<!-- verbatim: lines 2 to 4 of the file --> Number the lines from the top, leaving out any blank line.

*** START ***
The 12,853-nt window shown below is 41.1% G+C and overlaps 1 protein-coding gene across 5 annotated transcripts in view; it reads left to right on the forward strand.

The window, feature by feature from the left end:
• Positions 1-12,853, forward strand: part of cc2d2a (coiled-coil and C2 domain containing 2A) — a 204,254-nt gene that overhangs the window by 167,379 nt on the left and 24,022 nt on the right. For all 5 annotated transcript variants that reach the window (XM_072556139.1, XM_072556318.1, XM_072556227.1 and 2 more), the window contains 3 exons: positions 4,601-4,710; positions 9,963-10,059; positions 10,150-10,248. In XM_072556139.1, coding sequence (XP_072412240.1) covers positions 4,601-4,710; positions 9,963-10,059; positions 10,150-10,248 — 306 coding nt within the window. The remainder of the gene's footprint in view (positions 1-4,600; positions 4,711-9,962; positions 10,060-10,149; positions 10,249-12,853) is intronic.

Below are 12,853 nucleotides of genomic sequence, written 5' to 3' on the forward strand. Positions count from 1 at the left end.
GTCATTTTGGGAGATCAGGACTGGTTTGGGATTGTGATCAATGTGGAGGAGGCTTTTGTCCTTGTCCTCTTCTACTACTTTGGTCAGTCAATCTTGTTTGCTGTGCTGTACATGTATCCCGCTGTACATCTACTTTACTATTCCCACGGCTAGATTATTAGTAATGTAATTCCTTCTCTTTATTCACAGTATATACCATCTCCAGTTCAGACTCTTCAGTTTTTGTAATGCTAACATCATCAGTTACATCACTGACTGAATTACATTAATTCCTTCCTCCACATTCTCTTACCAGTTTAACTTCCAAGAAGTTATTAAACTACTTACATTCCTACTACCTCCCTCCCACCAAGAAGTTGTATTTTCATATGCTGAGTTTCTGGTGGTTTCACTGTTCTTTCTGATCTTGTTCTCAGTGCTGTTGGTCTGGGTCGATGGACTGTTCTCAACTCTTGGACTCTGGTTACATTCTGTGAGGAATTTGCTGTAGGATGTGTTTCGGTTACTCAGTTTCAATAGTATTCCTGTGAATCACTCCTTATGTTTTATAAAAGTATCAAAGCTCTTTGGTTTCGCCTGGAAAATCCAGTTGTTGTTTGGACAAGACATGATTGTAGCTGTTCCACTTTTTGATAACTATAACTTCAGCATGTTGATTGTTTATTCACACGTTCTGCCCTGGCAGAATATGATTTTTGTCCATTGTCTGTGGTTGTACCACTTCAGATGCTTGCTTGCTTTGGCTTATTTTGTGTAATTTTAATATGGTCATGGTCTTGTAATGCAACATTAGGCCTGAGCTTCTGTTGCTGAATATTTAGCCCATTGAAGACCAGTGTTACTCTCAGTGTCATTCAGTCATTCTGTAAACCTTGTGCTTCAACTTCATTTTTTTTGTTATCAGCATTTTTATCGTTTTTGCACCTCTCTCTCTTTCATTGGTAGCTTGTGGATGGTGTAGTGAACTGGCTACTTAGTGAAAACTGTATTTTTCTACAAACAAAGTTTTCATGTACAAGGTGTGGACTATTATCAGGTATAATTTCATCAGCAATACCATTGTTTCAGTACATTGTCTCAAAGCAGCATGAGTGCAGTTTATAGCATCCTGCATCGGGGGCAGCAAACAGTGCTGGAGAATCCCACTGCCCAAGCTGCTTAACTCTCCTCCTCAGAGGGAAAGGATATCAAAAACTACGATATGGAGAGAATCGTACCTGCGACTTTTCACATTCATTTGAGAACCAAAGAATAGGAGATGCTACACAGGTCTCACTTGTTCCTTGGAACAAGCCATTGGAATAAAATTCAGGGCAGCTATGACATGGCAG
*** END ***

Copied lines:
The window, feature by feature from the left end:
• Positions 1-12,853, forward strand: part of cc2d2a (coiled-coil and C2 domain containing 2A) — a 204,254-nt gene that overhangs the window by 167,379 nt on the left and 24,022 nt on the right. For all 5 annotated transcript variants that reach the window (XM_072556139.1, XM_072556318.1, XM_072556227.1 and 2 more), the window contains 3 exons: positions 4,601-4,710; positions 9,963-10,059; positions 10,150-10,248. In XM_072556139.1, coding sequence (XP_072412240.1) covers positions 4,601-4,710; positions 9,963-10,059; positions 10,150-10,248 — 306 coding nt within the window. The remainder of the gene's footprint in view (positions 1-4,600; positions 4,711-9,962; positions 10,060-10,149; positions 10,249-12,853) is intronic.

Below are 12,853 nucleotides of genomic sequence, written 5' to 3' on the forward strand. Positions count from 1 at the left end.